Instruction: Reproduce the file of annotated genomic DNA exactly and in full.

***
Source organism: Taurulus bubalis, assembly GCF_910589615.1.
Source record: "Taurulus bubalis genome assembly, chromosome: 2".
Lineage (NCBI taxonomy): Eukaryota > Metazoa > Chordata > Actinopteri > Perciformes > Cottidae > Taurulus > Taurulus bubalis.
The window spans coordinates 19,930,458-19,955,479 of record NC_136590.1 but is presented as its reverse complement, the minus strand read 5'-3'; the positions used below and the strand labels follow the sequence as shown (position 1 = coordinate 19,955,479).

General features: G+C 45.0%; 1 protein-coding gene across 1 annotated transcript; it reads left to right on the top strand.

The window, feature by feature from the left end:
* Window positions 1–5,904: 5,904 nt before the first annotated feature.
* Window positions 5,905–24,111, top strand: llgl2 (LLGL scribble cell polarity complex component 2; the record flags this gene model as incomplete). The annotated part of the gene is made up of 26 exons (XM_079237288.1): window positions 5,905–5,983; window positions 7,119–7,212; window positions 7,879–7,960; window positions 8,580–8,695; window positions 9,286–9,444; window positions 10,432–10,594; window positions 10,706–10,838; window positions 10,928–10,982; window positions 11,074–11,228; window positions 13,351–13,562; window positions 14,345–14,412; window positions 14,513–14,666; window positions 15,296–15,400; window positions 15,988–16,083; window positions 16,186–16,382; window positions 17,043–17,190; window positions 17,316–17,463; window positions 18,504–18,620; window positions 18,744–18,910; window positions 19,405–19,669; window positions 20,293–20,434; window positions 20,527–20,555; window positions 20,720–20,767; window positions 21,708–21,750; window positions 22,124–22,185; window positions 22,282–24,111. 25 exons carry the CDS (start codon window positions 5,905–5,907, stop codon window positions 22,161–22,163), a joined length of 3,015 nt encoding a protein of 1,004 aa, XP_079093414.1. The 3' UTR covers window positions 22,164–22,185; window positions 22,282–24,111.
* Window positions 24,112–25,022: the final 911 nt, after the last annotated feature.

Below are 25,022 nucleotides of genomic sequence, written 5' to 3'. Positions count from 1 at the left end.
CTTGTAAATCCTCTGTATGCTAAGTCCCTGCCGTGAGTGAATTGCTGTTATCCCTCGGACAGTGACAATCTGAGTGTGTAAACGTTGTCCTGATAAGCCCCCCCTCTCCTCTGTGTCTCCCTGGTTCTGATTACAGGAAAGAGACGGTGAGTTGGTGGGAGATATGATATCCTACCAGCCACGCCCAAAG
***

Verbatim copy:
Source organism: Taurulus bubalis, assembly GCF_910589615.1.
Source record: "Taurulus bubalis genome assembly, chromosome: 2".
Lineage (NCBI taxonomy): Eukaryota > Metazoa > Chordata > Actinopteri > Perciformes > Cottidae > Taurulus > Taurulus bubalis.
The window spans coordinates 19,930,458-19,955,479 of record NC_136590.1 but is presented as its reverse complement, the minus strand read 5'-3'; the positions used below and the strand labels follow the sequence as shown (position 1 = coordinate 19,955,479).

General features: G+C 45.0%; 1 protein-coding gene across 1 annotated transcript; it reads left to right on the top strand.

The window, feature by feature from the left end:
* Window positions 1–5,904: 5,904 nt before the first annotated feature.
* Window positions 5,905–24,111, top strand: llgl2 (LLGL scribble cell polarity complex component 2; the record flags this gene model as incomplete). The annotated part of the gene is made up of 26 exons (XM_079237288.1): window positions 5,905–5,983; window positions 7,119–7,212; window positions 7,879–7,960; window positions 8,580–8,695; window positions 9,286–9,444; window positions 10,432–10,594; window positions 10,706–10,838; window positions 10,928–10,982; window positions 11,074–11,228; window positions 13,351–13,562; window positions 14,345–14,412; window positions 14,513–14,666; window positions 15,296–15,400; window positions 15,988–16,083; window positions 16,186–16,382; window positions 17,043–17,190; window positions 17,316–17,463; window positions 18,504–18,620; window positions 18,744–18,910; window positions 19,405–19,669; window positions 20,293–20,434; window positions 20,527–20,555; window positions 20,720–20,767; window positions 21,708–21,750; window positions 22,124–22,185; window positions 22,282–24,111. 25 exons carry the CDS (start codon window positions 5,905–5,907, stop codon window positions 22,161–22,163), a joined length of 3,015 nt encoding a protein of 1,004 aa, XP_079093414.1. The 3' UTR covers window positions 22,164–22,185; window positions 22,282–24,111.
* Window positions 24,112–25,022: the final 911 nt, after the last annotated feature.

Below are 25,022 nucleotides of genomic sequence, written 5' to 3'. Positions count from 1 at the left end.
CTTGTAAATCCTCTGTATGCTAAGTCCCTGCCGTGAGTGAATTGCTGTTATCCCTCGGACAGTGACAATCTGAGTGTGTAAACGTTGTCCTGATAAGCCCCCCCTCTCCTCTGTGTCTCCCTGGTTCTGATTACAGGAAAGAGACGGTGAGTTGGTGGGAGATATGATATCCTACCAGCCACGCCCAAAG